• one more time for poor Meera; she went through all that shit, just for Bran to say “thanks, bro” and give her a peace sign on the way out.
  • Sansa: “Hey guys, listen to how awful and challenging my life has been?” Arya, Bran, and Jon: “Hold my coffee.”
  • Another small, important moment GoT nails this week: both Theon’s reaction to seeing Jon (an innocent “I didn’t expect to see you here”), and Jon’s proclamation of how he’d rip Theon’s head off if he hadn’t saved Sansa’s life. There really is nobody left that’s happy to see Theon show up anywhere, and that is a consistent source of humor for me. Fuck you, Theon!
  • Bran’s scenes were much better this week; not sure if that’s a byproduct of the performer he’s with, or just that everyone liked Arya more than Sansa anyway.
  • oh, Podrick – you silly man.
  • now I *really* think Littlefinger is going to be killed by Arya.
  • what else can be said about Drogon’s debut on the battlefield? Dany showed she’s a force to be fucked with, but she also learns that diving in headfirst can have dangerous consequences; she nearly loses Drogon to a well-timed arrow shot by Bronn from Qyburn’s Scorpian machine. There’s so much revealed about the decisions of these characters this scene, it makes for a fascinating rewatch.
  • I’ve never been more anxious during a scene of television, than when Drogon was flying overhead, and Jaime and Bronn were trying to figure out how to survive. The sound design, the direction, the amazing choreography, and effects: this was a fight scene of the highest quality, one that is interested in both the spectacle of a battle, and the harrowing trauma that rests at the heart of all the death and destruction that comes with it. This fight has some serious weight to it, and it comes from the design of the entire sequence, not just a few moments here or there where we see big stabbings or throat slicings.
  • I don’t talk enough about the production design of this show, but how Arya’s gear matches that of her father’s when she arrives in Winterfell, touched my heart in ways most costuming can’t even dream. Just stellar work by the production team there.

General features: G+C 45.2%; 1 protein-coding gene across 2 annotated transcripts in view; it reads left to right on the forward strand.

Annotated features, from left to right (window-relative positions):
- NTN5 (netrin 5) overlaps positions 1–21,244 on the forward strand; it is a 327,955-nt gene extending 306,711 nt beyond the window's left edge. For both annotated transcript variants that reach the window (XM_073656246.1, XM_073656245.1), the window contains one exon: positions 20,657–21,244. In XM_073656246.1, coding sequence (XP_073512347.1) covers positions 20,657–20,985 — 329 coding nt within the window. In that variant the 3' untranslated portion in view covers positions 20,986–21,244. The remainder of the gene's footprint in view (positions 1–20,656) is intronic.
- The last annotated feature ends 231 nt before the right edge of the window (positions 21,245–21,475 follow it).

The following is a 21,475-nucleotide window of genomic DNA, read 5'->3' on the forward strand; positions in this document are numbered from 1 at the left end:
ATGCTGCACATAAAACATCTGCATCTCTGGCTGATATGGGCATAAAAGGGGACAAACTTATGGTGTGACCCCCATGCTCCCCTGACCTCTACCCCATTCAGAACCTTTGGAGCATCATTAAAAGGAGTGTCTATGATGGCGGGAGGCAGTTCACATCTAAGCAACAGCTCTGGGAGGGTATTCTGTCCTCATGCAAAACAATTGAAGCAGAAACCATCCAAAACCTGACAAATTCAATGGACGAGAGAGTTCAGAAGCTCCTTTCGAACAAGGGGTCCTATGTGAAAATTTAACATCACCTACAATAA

• Tyrion talking to himself during his brother’s suicidal run at Dany is such a powerful, overshadowed moment: as much as he hates his family, he has to come to terms with the potential for him to kill all that remain, which includes Jaime, the only family member that offered him even a modicum of respect. Watching him beg for Jaime to flee was as strong as anything in this hour,  a moment that GoT drops into the climactic moments to outstanding effect, even if it is overshadowed a bit by the dramatic cliffhanger ending.
  • Knowing the gold made it to King’s Landing softens the impact of this fight a bit before it starts, but it’s still an impressive bit of production work nonetheless, and can rely on the emotional stakes between characters to derive drama.
  • Boy, the spiral drawn by the First Men and Children of the Forest in the Dragonstone cave looks awfully similar to the spiral of body parts found in the first scene of the series.
Written By

A TV critic since the pre-Peak TV days of 2011, Randy is a critic and editor formerly of Sound on Sight, Processed Media, TVOvermind, Pop Optiq, and many, many others.